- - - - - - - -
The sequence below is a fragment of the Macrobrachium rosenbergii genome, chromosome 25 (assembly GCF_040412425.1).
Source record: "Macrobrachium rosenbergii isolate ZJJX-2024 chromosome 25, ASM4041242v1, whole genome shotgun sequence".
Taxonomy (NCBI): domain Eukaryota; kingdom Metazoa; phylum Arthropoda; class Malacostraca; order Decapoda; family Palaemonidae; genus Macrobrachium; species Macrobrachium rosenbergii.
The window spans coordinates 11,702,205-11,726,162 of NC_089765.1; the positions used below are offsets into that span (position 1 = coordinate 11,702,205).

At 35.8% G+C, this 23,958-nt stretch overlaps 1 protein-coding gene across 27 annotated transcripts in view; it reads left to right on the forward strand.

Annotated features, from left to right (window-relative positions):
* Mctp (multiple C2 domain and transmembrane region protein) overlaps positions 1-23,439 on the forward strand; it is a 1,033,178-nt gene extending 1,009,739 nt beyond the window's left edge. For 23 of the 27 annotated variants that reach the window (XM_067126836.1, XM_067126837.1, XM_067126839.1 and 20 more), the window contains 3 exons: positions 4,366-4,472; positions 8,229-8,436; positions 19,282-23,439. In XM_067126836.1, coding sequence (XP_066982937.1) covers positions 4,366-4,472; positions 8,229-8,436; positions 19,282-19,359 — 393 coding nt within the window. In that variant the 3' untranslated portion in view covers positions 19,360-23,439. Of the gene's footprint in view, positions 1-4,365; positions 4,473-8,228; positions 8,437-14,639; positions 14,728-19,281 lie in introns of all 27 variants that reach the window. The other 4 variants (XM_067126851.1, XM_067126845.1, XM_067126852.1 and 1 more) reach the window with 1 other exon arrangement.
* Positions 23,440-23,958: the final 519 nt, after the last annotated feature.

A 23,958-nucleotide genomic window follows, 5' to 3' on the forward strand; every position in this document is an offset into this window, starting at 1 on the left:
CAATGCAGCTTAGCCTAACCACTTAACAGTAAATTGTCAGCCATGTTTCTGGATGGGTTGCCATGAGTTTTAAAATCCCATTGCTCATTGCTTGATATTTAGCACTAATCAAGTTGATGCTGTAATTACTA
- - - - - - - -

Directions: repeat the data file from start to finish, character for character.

The sequence below is a fragment of the Macrobrachium rosenbergii genome, chromosome 25 (assembly GCF_040412425.1).
Source record: "Macrobrachium rosenbergii isolate ZJJX-2024 chromosome 25, ASM4041242v1, whole genome shotgun sequence".
Taxonomy (NCBI): domain Eukaryota; kingdom Metazoa; phylum Arthropoda; class Malacostraca; order Decapoda; family Palaemonidae; genus Macrobrachium; species Macrobrachium rosenbergii.
The window spans coordinates 11,702,205-11,726,162 of NC_089765.1; the positions used below are offsets into that span (position 1 = coordinate 11,702,205).

At 35.8% G+C, this 23,958-nt stretch overlaps 1 protein-coding gene across 27 annotated transcripts in view; it reads left to right on the forward strand.

Annotated features, from left to right (window-relative positions):
* Mctp (multiple C2 domain and transmembrane region protein) overlaps positions 1-23,439 on the forward strand; it is a 1,033,178-nt gene extending 1,009,739 nt beyond the window's left edge. For 23 of the 27 annotated variants that reach the window (XM_067126836.1, XM_067126837.1, XM_067126839.1 and 20 more), the window contains 3 exons: positions 4,366-4,472; positions 8,229-8,436; positions 19,282-23,439. In XM_067126836.1, coding sequence (XP_066982937.1) covers positions 4,366-4,472; positions 8,229-8,436; positions 19,282-19,359 — 393 coding nt within the window. In that variant the 3' untranslated portion in view covers positions 19,360-23,439. Of the gene's footprint in view, positions 1-4,365; positions 4,473-8,228; positions 8,437-14,639; positions 14,728-19,281 lie in introns of all 27 variants that reach the window. The other 4 variants (XM_067126851.1, XM_067126845.1, XM_067126852.1 and 1 more) reach the window with 1 other exon arrangement.
* Positions 23,440-23,958: the final 519 nt, after the last annotated feature.

A 23,958-nucleotide genomic window follows, 5' to 3' on the forward strand; every position in this document is an offset into this window, starting at 1 on the left:
CAATGCAGCTTAGCCTAACCACTTAACAGTAAATTGTCAGCCATGTTTCTGGATGGGTTGCCATGAGTTTTAAAATCCCATTGCTCATTGCTTGATATTTAGCACTAATCAAGTTGATGCTGTAATTACTA